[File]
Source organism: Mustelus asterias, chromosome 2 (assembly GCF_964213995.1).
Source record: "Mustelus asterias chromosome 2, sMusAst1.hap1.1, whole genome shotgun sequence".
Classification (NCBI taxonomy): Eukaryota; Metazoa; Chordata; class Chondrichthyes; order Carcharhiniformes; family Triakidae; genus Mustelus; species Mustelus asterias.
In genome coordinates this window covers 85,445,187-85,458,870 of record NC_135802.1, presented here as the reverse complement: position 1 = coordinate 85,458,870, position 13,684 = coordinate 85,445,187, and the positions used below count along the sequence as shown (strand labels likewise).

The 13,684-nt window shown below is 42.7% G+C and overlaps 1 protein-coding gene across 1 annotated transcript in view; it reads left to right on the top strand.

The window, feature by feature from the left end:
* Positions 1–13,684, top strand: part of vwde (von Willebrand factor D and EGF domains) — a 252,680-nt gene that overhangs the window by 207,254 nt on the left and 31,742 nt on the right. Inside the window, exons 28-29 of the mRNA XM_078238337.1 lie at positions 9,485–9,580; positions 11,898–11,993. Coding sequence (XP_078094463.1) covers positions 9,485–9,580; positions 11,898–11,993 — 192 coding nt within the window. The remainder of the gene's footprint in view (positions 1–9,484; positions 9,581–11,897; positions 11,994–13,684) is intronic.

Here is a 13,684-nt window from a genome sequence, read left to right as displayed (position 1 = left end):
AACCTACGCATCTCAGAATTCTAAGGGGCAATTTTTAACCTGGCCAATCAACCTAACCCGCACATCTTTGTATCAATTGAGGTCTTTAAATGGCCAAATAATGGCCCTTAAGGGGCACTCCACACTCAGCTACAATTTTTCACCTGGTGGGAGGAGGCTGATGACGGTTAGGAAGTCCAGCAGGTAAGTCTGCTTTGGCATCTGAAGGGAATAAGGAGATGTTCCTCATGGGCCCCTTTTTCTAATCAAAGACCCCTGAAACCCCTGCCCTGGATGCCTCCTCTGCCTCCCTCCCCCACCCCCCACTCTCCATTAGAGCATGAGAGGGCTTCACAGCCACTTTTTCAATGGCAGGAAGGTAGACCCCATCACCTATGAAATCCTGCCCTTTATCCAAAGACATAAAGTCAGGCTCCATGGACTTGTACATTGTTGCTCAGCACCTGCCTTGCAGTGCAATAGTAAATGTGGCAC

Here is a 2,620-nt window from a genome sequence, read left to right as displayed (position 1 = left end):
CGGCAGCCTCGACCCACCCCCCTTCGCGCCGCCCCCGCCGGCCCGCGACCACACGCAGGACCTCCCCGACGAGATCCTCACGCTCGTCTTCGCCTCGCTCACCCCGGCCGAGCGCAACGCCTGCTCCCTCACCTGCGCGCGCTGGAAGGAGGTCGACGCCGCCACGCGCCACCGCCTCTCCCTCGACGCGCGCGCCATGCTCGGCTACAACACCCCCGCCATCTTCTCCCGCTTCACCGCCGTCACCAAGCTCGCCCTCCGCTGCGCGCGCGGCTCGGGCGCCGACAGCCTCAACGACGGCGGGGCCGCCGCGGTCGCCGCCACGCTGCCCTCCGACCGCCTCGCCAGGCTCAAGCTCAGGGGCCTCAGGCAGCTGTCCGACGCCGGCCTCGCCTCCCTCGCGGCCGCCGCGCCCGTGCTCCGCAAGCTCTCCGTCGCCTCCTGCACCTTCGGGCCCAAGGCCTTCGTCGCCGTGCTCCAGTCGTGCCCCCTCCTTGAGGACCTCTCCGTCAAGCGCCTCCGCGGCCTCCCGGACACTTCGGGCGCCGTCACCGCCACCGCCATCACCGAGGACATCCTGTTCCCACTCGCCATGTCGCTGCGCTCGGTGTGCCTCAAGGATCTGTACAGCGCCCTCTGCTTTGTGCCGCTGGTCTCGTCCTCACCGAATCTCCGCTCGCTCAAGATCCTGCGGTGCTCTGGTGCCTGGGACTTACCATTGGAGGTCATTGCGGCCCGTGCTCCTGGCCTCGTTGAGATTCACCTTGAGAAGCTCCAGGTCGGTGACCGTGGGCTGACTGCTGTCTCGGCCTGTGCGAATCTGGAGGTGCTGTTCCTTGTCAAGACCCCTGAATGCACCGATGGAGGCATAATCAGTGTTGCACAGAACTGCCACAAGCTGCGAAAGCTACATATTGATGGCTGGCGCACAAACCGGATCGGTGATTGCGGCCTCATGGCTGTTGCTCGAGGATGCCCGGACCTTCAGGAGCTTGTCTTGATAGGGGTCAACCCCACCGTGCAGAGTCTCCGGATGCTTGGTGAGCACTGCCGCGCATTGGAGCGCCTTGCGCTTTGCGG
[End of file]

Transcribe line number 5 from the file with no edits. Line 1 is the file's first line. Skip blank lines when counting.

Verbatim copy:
The 13,684-nt window shown below is 42.7% G+C and overlaps 1 protein-coding gene across 1 annotated transcript in view; it reads left to right on the top strand.